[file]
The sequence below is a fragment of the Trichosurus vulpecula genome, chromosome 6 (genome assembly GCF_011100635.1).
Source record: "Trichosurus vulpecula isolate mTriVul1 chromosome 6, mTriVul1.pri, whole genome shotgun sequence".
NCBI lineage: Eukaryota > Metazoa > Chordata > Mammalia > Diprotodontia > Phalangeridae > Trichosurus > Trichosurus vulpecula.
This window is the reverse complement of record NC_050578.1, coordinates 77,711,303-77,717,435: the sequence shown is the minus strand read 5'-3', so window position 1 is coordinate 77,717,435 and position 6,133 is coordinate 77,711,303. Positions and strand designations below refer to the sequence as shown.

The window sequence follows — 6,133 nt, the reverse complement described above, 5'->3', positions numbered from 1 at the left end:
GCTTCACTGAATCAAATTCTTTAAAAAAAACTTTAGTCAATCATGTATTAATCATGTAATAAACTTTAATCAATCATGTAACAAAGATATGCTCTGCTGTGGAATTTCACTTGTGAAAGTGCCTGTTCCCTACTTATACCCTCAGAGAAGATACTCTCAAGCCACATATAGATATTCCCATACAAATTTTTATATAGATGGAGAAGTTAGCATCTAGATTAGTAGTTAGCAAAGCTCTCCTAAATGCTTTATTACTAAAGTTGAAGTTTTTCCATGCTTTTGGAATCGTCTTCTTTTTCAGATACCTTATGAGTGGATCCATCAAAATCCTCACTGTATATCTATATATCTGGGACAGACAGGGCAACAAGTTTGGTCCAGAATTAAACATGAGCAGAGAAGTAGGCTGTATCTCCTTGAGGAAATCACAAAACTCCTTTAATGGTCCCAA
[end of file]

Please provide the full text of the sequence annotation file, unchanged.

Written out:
The sequence below is a fragment of the Trichosurus vulpecula genome, chromosome 6 (genome assembly GCF_011100635.1).
Source record: "Trichosurus vulpecula isolate mTriVul1 chromosome 6, mTriVul1.pri, whole genome shotgun sequence".
NCBI lineage: Eukaryota > Metazoa > Chordata > Mammalia > Diprotodontia > Phalangeridae > Trichosurus > Trichosurus vulpecula.
This window is the reverse complement of record NC_050578.1, coordinates 77,711,303-77,717,435: the sequence shown is the minus strand read 5'-3', so window position 1 is coordinate 77,717,435 and position 6,133 is coordinate 77,711,303. Positions and strand designations below refer to the sequence as shown.

The window sequence follows — 6,133 nt, the reverse complement described above, 5'->3', positions numbered from 1 at the left end:
GCTTCACTGAATCAAATTCTTTAAAAAAAACTTTAGTCAATCATGTATTAATCATGTAATAAACTTTAATCAATCATGTAACAAAGATATGCTCTGCTGTGGAATTTCACTTGTGAAAGTGCCTGTTCCCTACTTATACCCTCAGAGAAGATACTCTCAAGCCACATATAGATATTCCCATACAAATTTTTATATAGATGGAGAAGTTAGCATCTAGATTAGTAGTTAGCAAAGCTCTCCTAAATGCTTTATTACTAAAGTTGAAGTTTTTCCATGCTTTTGGAATCGTCTTCTTTTTCAGATACCTTATGAGTGGATCCATCAAAATCCTCACTGTATATCTATATATCTGGGACAGACAGGGCAACAAGTTTGGTCCAGAATTAAACATGAGCAGAGAAGTAGGCTGTATCTCCTTGAGGAAATCACAAAACTCCTTTAATGGTCCCAA